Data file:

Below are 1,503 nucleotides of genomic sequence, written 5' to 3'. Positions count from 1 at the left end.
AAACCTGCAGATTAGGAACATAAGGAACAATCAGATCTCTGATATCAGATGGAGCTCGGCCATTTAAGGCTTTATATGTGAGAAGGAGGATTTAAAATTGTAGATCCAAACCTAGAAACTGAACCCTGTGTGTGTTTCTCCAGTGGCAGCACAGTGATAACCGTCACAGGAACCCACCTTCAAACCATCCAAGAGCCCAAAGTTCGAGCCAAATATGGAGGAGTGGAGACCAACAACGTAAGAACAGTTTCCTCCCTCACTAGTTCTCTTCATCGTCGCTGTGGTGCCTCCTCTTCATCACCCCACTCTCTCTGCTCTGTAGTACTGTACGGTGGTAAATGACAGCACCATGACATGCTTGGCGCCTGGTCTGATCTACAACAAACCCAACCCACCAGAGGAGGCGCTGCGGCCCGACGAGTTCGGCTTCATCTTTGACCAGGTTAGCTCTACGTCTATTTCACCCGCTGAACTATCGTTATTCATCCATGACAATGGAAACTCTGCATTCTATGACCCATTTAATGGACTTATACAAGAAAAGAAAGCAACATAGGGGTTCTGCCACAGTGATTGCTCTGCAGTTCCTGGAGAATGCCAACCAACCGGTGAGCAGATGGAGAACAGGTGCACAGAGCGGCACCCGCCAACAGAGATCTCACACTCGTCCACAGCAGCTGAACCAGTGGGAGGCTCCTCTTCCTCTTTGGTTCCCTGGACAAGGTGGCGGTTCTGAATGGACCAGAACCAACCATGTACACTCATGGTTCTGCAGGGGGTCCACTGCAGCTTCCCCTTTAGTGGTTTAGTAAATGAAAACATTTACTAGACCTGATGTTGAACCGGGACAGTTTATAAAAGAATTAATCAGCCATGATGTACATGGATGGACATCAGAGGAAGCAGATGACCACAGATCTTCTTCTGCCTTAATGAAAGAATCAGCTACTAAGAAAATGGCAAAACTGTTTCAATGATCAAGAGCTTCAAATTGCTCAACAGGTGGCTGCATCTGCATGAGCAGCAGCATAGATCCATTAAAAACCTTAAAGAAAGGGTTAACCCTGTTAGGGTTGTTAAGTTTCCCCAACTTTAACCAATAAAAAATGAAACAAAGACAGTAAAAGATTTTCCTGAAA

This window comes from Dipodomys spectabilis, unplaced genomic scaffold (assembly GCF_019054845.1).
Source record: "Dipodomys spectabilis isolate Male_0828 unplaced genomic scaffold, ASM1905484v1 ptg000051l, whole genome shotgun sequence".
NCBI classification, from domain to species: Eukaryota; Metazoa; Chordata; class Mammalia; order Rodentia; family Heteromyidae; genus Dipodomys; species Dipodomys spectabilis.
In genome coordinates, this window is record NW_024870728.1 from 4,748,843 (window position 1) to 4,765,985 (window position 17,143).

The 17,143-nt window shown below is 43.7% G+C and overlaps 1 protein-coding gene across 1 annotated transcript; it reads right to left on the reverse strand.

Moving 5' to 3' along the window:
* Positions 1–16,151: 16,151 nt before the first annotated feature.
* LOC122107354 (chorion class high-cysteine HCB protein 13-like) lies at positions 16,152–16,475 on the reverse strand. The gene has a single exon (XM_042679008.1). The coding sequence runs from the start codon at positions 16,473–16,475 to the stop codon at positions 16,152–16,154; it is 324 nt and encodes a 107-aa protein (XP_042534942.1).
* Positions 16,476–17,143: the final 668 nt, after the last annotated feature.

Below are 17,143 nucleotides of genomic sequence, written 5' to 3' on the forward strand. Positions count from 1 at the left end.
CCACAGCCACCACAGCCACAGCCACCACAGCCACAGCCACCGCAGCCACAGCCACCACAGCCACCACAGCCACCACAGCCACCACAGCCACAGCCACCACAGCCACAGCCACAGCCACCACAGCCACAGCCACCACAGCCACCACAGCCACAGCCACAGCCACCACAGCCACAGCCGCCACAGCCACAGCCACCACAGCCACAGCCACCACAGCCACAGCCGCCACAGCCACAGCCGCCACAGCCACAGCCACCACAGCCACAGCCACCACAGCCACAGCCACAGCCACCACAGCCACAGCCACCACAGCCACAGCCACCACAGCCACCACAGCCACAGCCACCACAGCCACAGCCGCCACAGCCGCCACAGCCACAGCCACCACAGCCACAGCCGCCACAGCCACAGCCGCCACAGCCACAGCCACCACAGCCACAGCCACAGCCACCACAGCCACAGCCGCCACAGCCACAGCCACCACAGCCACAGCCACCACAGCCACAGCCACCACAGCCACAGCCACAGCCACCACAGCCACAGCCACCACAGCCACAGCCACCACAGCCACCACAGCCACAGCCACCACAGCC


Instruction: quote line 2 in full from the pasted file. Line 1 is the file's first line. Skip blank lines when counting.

AAACCTGCAGATTAGGAACATAAGGAACAATCAGATCTCTGATATCAGATGGAGCTCGGCCATTTAAGGCTTTATATGTGAGAAGGAGGATTTAAAATTGTAGATCCAAACCTAGAAACTGAACCCTGTGTGTGTTTCTCCAGTGGCAGCACAGTGATAACCGTCACAGGAACCCACCTTCAAACCATCCAAGAGCCCAAAGTTCGAGCCAAATATGGAGGAGTGGAGACCAACAACGTAAGAACAGTTTCCTCCCTCACTAGTTCTCTTCATCGTCGCTGTGGTGCCTCCTCTTCATCACCCCACTCTCTCTGCTCTGTAGTACTGTACGGTGGTAAATGACAGCACCATGACATGCTTGGCGCCTGGTCTGATCTACAACAAACCCAACCCACCAGAGGAGGCGCTGCGGCCCGACGAGTTCGGCTTCATCTTTGACCAGGTTAGCTCTACGTCTATTTCACCCGCTGAACTATCGTTATTCATCCATGACAATGGAAACTCTGCATTCTATGACCCATTTAATGGACTTATACAAGAAAAGAAAGCAACATAGGGGTTCTGCCACAGTGATTGCTCTGCAGTTCCTGGAGAATGCCAACCAACCGGTGAGCAGATGGAGAACAGGTGCACAGAGCGGCACCCGCCAACAGAGATCTCACACTCGTCCACAGCAGCTGAACCAGTGGGAGGCTCCTCTTCCTCTTTGGTTCCCTGGACAAGGTGGCGGTTCTGAATGGACCAGAACCAACCATGTACACTCATGGTTCTGCAGGGGGTCCACTGCAGCTTCCCCTTTAGTGGTTTAGTAAATGAAAACATTTACTAGACCTGATGTTGAACCGGGACAGTTTATAAAAGAATTAATCAGCCATGATGTACATGGATGGACATCAGAGGAAGCAGATGACCACAGATCTTCTTCTGCCTTAATGAAAGAATCAGCTACTAAGAAAATGGCAAAACTGTTTCAATGATCAAGAGCTTCAAATTGCTCAACAGGTGGCTGCATCTGCATGAGCAGCAGCATAGATCCATTAAAAACCTTAAAGAAAGGGTTAACCCTGTTAGGGTTGTTAAGTTTCCCCAACTTTAACCAATAAAAAATGAAACAAAGACAGTAAAAGATTTTCCTGAAA